How to Build a Trusting Relationship Between Teacher and Child

Next to the bond between a parent and child, the bond between a teacher and child is one of the most important for a child’s development. Children with positive outlooks on life and learning are more likely to be successful. Here are four tips to help you actively work to build this bond in your classroom.

Be Considerate of the Child

One of the most important things a teacher can do is show a child that you care. This involves being genuine in interactions, actively listening, and responding to the needs of the child. If a child is upset or frustrated, it is your responsibility to help him or her determine what the cause is, and provide strategies, if needed, to work through the situation.

Listen, reflect on, and validate a child’s emotions to show him or her that their feelings are important to you and his or her well-being.

Provide Clear Expectations and Give Choices when Appropriate

Take time to let the children know what the expectations are in your classroom. Older children may be able to provide ideas for setting expectations. Clear expectations allow children to follow through on directions and make wise decisions.

When appropriate allow children to make choices, this provides them a sense of control over the situation and builds self-confidence by allowing them to feel that you trust their decisions.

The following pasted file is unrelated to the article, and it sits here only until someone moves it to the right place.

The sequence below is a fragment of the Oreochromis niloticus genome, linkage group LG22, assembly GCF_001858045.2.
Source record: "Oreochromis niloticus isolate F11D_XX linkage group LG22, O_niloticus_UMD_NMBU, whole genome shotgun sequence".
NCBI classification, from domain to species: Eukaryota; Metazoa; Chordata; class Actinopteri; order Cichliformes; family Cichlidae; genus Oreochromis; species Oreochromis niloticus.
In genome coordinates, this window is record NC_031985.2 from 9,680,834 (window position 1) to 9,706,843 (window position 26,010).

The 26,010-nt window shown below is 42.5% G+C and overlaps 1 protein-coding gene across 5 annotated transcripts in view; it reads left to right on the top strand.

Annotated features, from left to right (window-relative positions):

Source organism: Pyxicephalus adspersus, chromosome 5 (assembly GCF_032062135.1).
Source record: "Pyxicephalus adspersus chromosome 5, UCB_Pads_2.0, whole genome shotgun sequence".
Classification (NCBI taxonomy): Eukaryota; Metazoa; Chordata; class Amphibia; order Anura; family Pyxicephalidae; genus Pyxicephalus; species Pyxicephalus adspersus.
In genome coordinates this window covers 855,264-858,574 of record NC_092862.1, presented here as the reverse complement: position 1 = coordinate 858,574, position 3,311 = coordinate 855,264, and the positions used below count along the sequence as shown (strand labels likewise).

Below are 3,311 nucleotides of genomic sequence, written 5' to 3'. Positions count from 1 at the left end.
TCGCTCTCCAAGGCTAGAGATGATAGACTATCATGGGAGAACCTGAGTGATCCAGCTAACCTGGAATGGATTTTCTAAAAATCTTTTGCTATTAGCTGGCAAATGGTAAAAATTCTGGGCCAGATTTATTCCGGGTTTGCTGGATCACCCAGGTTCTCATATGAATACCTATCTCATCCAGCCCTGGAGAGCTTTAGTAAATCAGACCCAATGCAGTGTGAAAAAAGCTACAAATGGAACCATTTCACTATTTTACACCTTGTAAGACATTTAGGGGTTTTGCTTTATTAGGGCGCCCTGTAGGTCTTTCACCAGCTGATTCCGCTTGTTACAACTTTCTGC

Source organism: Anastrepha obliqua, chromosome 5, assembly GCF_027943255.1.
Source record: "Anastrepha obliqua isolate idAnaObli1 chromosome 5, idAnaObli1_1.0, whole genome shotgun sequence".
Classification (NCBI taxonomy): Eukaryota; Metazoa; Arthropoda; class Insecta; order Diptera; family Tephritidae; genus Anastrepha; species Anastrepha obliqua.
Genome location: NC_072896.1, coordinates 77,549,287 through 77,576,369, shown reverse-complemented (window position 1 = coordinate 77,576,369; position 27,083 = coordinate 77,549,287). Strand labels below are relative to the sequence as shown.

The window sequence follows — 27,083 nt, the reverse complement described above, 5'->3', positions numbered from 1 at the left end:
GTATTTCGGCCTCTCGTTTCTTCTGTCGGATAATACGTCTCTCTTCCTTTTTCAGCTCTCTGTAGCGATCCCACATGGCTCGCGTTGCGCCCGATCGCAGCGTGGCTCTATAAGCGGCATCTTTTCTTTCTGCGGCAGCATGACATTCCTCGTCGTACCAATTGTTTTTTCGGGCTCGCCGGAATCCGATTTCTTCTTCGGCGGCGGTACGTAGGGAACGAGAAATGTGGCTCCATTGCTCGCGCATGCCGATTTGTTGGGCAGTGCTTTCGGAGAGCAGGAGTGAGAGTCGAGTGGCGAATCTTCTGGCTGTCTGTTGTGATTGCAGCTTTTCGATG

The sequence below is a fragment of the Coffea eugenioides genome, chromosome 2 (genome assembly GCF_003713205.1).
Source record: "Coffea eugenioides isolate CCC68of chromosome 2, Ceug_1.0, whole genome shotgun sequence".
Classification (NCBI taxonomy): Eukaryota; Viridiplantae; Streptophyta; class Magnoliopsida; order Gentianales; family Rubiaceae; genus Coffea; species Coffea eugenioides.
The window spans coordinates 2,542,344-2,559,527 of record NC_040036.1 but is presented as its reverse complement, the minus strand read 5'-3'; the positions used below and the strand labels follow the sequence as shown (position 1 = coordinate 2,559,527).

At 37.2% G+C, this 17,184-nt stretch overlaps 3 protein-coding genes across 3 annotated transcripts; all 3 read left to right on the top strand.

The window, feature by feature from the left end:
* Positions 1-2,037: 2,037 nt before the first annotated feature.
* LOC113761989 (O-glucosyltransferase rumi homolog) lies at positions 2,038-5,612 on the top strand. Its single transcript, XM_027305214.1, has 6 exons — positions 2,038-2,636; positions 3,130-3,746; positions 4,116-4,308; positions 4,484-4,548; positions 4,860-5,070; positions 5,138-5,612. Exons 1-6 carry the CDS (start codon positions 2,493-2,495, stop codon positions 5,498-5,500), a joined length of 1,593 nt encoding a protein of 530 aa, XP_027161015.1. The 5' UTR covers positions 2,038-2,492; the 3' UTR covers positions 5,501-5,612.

Take Time to Connect with Each Child

Take time every day to connect with each child individually. Greeting a child warmly and talking in a pleasant, calm voice helps you develop a secure teacher, child relationships. It is also important to get to know each child and appreciate where he or she is at in their development, understanding, and interests. This will allow you to better tap into how to reach and motivate each individual child.

Speak to Each Child on His or Her Level

When speaking to a child, kneel or lean down to get on his or her level. Eye contact is also incredibly important. Whether you’re communicating directions or asking the child a question, this body language demonstrates that you are engaged and listening.

A positive teacher-child relationship has a tremendous impact on a young child’s ability to learn and grow. Take the time to foster trusting relationships, and you’ll find that it’s much easier to manage your classroom and create a positive learning environment.